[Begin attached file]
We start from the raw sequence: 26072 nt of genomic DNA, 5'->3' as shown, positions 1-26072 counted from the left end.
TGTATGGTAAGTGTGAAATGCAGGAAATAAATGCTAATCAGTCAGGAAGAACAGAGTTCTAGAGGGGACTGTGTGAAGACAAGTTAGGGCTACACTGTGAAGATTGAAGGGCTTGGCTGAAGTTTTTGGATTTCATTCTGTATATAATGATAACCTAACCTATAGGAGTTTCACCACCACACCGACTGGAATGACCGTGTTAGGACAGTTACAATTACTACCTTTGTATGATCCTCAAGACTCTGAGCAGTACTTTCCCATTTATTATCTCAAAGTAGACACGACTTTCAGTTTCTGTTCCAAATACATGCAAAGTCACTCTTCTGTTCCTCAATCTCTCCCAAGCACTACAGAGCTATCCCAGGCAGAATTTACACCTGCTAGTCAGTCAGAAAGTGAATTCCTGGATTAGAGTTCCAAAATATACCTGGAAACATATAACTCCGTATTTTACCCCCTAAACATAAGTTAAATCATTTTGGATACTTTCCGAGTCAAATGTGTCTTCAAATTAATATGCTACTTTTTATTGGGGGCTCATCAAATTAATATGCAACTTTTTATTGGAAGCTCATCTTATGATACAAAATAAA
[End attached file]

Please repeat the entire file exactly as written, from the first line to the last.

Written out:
We start from the raw sequence: 26072 nt of genomic DNA, 5'->3' as shown, positions 1-26072 counted from the left end.
TGTATGGTAAGTGTGAAATGCAGGAAATAAATGCTAATCAGTCAGGAAGAACAGAGTTCTAGAGGGGACTGTGTGAAGACAAGTTAGGGCTACACTGTGAAGATTGAAGGGCTTGGCTGAAGTTTTTGGATTTCATTCTGTATATAATGATAACCTAACCTATAGGAGTTTCACCACCACACCGACTGGAATGACCGTGTTAGGACAGTTACAATTACTACCTTTGTATGATCCTCAAGACTCTGAGCAGTACTTTCCCATTTATTATCTCAAAGTAGACACGACTTTCAGTTTCTGTTCCAAATACATGCAAAGTCACTCTTCTGTTCCTCAATCTCTCCCAAGCACTACAGAGCTATCCCAGGCAGAATTTACACCTGCTAGTCAGTCAGAAAGTGAATTCCTGGATTAGAGTTCCAAAATATACCTGGAAACATATAACTCCGTATTTTACCCCCTAAACATAAGTTAAATCATTTTGGATACTTTCCGAGTCAAATGTGTCTTCAAATTAATATGCTACTTTTTATTGGGGGCTCATCAAATTAATATGCAACTTTTTATTGGAAGCTCATCTTATGATACAAAATAAA